Hammers, nails and words

Writer’s garret.

It was a few weeks after summer had officially begun. I was up in my writing roost – a.k.a. my upstairs office. With the start of summer, I had just started writing a book. I’m not being presumptuous. It’s often what I’ve done over the past 15 or 20 years – I’ve taken the summer to complete a manuscript, I hope for publication soon after the summer is done. Anyway, I heard an SUV pull up next door and a man stepped out and began assembling his survey equipment. I asked him what was going on.

“They’re going to start building here,” he said. “They’re just waiting for this survey.”

Father’s Day gifts

My father Alex Barris at his Toronto newspaper office desk – writing to dealine.

My back was to the wall. Eleventh hour. Up against it. All those clichés applied. My Grade 8 history essay – on the causes and effects of the War of 1812 – was due Monday morning. It was Sunday night and the essay was done in every way but one. I pleaded with Dad to help me, not to compose the essay, but to type it for me. And he did, but not without an important provision.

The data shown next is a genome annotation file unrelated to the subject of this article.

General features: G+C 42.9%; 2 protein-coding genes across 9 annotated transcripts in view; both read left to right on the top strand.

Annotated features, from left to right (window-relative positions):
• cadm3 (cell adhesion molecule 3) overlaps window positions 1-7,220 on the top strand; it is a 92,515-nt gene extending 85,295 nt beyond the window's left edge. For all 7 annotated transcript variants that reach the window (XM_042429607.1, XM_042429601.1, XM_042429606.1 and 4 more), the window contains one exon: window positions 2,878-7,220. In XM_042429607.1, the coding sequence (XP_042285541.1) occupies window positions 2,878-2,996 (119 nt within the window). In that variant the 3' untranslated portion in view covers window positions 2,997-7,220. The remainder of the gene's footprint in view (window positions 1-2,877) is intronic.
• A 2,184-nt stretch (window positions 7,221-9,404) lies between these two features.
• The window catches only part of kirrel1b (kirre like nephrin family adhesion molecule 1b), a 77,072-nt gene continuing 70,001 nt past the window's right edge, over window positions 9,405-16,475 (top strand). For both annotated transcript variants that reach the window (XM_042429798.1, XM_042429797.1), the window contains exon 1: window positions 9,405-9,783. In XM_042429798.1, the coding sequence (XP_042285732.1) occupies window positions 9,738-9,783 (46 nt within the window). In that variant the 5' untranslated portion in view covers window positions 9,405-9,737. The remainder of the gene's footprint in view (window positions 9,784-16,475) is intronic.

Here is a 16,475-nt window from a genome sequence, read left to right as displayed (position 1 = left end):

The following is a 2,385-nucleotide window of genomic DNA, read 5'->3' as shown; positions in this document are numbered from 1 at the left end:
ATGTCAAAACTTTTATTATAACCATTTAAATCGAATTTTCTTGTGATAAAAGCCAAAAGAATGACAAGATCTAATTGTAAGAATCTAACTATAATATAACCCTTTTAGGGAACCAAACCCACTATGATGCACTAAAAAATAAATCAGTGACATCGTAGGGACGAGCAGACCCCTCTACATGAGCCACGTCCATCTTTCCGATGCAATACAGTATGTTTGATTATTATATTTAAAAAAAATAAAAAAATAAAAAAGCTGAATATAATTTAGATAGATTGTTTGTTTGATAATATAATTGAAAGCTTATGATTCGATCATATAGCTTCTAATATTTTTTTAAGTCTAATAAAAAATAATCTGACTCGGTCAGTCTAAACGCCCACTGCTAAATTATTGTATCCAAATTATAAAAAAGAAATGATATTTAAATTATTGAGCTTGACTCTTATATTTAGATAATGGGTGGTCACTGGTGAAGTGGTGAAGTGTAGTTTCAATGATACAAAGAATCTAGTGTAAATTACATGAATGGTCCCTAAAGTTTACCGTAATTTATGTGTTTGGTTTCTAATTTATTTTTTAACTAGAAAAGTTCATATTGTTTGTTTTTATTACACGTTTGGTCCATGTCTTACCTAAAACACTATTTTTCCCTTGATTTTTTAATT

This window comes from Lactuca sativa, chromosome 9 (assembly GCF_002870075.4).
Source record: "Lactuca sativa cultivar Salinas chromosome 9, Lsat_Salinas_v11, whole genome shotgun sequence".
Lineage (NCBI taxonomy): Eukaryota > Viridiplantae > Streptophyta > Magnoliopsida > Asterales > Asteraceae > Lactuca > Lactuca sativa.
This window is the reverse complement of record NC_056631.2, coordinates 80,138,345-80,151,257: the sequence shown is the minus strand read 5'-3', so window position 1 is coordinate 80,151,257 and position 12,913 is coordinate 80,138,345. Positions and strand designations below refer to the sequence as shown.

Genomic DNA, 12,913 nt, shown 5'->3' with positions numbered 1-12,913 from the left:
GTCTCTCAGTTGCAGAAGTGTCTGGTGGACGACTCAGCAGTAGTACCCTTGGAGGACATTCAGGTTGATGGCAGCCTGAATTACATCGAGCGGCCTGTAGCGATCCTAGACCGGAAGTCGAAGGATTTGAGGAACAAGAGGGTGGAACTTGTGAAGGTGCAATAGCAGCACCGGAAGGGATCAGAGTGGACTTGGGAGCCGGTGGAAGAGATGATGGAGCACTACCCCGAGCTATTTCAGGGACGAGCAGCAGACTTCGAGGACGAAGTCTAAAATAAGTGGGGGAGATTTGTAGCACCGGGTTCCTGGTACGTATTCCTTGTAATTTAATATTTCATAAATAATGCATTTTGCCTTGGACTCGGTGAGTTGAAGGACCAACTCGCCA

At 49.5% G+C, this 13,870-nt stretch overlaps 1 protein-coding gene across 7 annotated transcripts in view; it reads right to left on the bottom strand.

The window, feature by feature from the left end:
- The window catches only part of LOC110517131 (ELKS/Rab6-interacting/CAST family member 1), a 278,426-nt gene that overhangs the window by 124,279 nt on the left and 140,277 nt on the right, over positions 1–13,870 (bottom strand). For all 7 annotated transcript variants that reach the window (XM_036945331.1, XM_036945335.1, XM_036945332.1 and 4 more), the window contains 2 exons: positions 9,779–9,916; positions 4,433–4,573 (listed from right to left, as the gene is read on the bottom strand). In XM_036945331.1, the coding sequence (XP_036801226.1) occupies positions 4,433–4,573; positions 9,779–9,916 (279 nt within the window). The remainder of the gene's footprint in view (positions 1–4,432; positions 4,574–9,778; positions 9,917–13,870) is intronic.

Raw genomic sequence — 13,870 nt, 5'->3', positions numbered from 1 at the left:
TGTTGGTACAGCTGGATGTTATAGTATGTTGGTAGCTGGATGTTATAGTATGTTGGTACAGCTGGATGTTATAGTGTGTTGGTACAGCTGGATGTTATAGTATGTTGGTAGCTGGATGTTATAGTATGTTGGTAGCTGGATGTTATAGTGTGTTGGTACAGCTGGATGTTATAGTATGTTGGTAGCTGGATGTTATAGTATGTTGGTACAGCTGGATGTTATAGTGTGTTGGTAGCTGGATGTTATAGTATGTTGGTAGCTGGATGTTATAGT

“This is the last time,” he said. “From now on, you’re on your own. You’ve got to type it yourself!”

I nodded, not really understanding what had just happened. All I cared about was that my history paper would be delivered in class, on time and looking spotlessly professional. Why? Because my dad was a professional writer and he would never submit anything short of perfect.

The plastic brain

Dr. Norman Doidge
Dr. Norman Doidge

At Centennial College where I work in Toronto, this past week, I faced new students, people with different destinations than my students last fall. As I asked them about their aspirations for the course I was about to teach, one asked about what I do. In passing, I mentioned I’d be interviewing a doctor who believes the human brain can change, adapt, and even heal itself. Curious, I asked the class if anyone had ever had a traumatic brain experience.

“When I was young, I had a stroke,” one student said. “It took away my speech. I couldn’t talk.”

I nodded that her current speech suggested a full recovery. “What happened? How did your speech come back?”

“They taught me Italian,” she said. “I didn’t know a word of it. But in learning the Italian I got my English speech back.”